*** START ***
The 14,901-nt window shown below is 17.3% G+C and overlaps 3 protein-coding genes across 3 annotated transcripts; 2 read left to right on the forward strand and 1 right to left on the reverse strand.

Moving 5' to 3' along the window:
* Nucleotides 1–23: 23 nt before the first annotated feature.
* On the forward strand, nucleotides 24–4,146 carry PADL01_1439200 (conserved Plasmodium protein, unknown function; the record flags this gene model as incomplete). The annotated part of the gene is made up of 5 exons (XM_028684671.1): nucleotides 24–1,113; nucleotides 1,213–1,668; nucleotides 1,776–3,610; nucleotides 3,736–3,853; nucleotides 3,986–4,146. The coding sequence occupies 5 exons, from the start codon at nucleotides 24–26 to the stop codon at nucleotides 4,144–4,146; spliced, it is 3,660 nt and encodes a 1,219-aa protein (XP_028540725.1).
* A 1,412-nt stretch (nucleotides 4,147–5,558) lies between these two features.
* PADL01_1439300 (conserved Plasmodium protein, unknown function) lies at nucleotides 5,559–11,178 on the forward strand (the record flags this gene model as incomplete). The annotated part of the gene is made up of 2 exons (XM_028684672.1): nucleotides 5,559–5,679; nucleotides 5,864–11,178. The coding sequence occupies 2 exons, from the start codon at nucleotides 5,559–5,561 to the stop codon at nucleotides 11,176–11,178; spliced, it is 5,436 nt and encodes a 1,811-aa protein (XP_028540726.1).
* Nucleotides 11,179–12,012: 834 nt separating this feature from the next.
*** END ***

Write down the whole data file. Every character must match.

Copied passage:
The 14,901-nt window shown below is 17.3% G+C and overlaps 3 protein-coding genes across 3 annotated transcripts; 2 read left to right on the forward strand and 1 right to left on the reverse strand.

Moving 5' to 3' along the window:
* Nucleotides 1–23: 23 nt before the first annotated feature.
* On the forward strand, nucleotides 24–4,146 carry PADL01_1439200 (conserved Plasmodium protein, unknown function; the record flags this gene model as incomplete). The annotated part of the gene is made up of 5 exons (XM_028684671.1): nucleotides 24–1,113; nucleotides 1,213–1,668; nucleotides 1,776–3,610; nucleotides 3,736–3,853; nucleotides 3,986–4,146. The coding sequence occupies 5 exons, from the start codon at nucleotides 24–26 to the stop codon at nucleotides 4,144–4,146; spliced, it is 3,660 nt and encodes a 1,219-aa protein (XP_028540725.1).
* A 1,412-nt stretch (nucleotides 4,147–5,558) lies between these two features.
* PADL01_1439300 (conserved Plasmodium protein, unknown function) lies at nucleotides 5,559–11,178 on the forward strand (the record flags this gene model as incomplete). The annotated part of the gene is made up of 2 exons (XM_028684672.1): nucleotides 5,559–5,679; nucleotides 5,864–11,178. The coding sequence occupies 2 exons, from the start codon at nucleotides 5,559–5,561 to the stop codon at nucleotides 11,176–11,178; spliced, it is 5,436 nt and encodes a 1,811-aa protein (XP_028540726.1).
* Nucleotides 11,179–12,012: 834 nt separating this feature from the next.